One of our favorite places to walk or jog when we’re in New Hampshire is the trail that runs along the shore of Willand Pond between Somersworth and Dover.  The pond provides municipal drinking water, so no swimming is allowed, but people enjoy fishing, canoeing, and sailing on the 66-acre pond.  

Along the one-mile trail there is a picnic area with several tables. Spread out along the sides of the trail there are also fitness stations, such as balance beams, a sit-up bench, posts for support while stretching, and pull-up bars. Where the trail runs through marshy areas, there are low boardwalks, but most of the path is dirt. The boardwalks are made of a synthetic lumber that has a lot of flex, and so are very springy to run across!

Dogs are allowed and are required to be leashed.  However, our experience has been that many people disregard the leash laws and enforcement is poor. I do wish people would be responsible enough to keep their pets leashed, but since it is an issue, you should be aware. 

On the Somersworth side of the trail is a parking area and a not-very-clean porta-potty. There are no trash cans to be seen, either at the picnic area or either end of the trail. Please pack out your trash! Informational signs tell of the area’s history as a recreation center; the park that was by the pond boasted a dance hall, penny arcade, and bandstand, and was accessible to local factory workers by streetcar. You can even walk into the remnant of a pit where bear cubs were once kept and displayed.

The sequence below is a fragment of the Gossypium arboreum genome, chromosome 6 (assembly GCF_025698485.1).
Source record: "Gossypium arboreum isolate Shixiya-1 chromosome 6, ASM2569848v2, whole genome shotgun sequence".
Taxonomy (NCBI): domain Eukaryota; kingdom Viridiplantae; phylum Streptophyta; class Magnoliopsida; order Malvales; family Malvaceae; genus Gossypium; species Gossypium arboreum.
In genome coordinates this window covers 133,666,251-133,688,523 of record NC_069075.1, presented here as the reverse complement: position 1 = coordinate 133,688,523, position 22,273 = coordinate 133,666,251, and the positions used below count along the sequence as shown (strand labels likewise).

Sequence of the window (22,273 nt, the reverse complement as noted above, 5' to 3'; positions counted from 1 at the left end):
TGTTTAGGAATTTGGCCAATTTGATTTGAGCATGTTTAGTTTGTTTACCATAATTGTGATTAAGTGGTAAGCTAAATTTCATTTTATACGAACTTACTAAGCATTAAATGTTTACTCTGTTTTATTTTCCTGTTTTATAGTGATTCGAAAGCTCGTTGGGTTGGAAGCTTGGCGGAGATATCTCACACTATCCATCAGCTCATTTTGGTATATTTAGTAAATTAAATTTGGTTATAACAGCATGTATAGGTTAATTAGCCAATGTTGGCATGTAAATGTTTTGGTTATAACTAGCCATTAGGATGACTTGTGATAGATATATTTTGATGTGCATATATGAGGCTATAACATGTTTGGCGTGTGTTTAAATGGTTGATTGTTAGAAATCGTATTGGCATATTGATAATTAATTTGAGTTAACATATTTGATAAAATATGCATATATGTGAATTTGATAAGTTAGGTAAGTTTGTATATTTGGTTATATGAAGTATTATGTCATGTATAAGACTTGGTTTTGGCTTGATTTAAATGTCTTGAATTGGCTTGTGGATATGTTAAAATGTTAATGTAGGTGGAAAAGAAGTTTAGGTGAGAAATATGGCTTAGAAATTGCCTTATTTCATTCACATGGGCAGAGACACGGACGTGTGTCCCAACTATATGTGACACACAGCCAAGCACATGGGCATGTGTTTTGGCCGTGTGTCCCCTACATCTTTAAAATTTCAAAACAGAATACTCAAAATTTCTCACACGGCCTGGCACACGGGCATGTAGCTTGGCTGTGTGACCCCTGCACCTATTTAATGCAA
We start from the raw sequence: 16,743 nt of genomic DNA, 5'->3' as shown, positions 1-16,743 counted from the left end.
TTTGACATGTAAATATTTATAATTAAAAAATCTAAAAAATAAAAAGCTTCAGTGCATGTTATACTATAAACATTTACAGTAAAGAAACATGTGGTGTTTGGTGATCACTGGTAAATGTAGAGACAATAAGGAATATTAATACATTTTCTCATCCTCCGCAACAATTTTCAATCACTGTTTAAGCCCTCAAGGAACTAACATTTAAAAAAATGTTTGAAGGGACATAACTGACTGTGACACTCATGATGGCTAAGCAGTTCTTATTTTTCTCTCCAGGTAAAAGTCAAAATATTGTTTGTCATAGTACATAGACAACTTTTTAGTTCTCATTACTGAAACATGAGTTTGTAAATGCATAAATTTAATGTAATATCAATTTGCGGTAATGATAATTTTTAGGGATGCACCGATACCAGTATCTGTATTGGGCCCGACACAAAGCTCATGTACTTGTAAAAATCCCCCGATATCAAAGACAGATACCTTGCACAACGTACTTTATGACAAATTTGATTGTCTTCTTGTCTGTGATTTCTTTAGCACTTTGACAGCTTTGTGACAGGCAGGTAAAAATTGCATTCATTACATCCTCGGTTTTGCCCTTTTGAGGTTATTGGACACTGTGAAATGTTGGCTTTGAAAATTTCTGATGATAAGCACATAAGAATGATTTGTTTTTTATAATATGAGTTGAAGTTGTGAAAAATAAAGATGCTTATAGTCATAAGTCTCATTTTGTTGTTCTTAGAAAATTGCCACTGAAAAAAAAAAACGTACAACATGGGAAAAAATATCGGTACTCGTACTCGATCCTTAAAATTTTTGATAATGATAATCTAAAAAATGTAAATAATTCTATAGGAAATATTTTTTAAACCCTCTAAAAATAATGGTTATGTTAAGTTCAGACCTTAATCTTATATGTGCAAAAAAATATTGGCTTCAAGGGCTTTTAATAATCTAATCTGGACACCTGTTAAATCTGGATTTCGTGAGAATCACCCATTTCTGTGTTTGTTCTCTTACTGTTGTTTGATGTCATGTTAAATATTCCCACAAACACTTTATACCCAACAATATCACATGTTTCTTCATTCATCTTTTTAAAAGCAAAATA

Willand Pond straddles the border between Dover and Somersworth.

What we like about this trail, in addition to the pull-up bars, is the distance markers every quarter-mile. The unpaved surface is also much easier on the joints than walking on asphalt or a concrete sidewalk! Wild blueberries grow along the sides of the trail and there is plenty of shade.

An unpaved walking/jogging trail follows the pond’s shore

All in all, despite the lack of trash service and toilets, Willand Pond Trail is a good place to jog or walk and squeeze in a bodyweight workout.

Hiking Glen Ellis Falls

Glen Ellis Falls trail is an easily accessible, kid-friendly hike in Pinkham Notch. Some may classify it more as a walk, with stairs, than a “real” hike. Whatever you choose to call it, the views are worth the small effort to get to the falls.  The trail is about .3 mile each way, with approximately 100 ft of elevation change. The trailhead and parking lot are right off Rt. 16 just a bit north of the AMC Pinkham Notch Visitor Center.  Although the parking lot is big enough for dozens of vehicles, it does fill up on sunny weekend days.  A vault toilet is available near the parking lot.


Girl near sign
Tiny excited to begin our hike


The trail is heavily used and can be muddy after a rainstorm.  Well-constructed stone steps are on the slopes, but handrails are often only available on one side.  The trail follows the river on its  way to the 64-foot waterfall, providing a pretty view along the whole hike. We stopped to take lots of pictures as we went and read the informational plaques.

Because it is so easy to get to, Glen Ellis falls is very popular on sunny summer days.

When we got down to the base of the falls, there was a set of steps to go up near the top of the falls. On a breezy day, this was a lot of fun because the spray from the falls misted over us! We went to Glen Ellis Falls on a Saturday afternoon, and it was rather crowded. We had to circle around the parking lot to find a space, and there were a lot of people on the trail and at the falls.  I would recommend visiting on a weekday, and going in the morning if possible. This was a very rewarding hike for young children and beginners.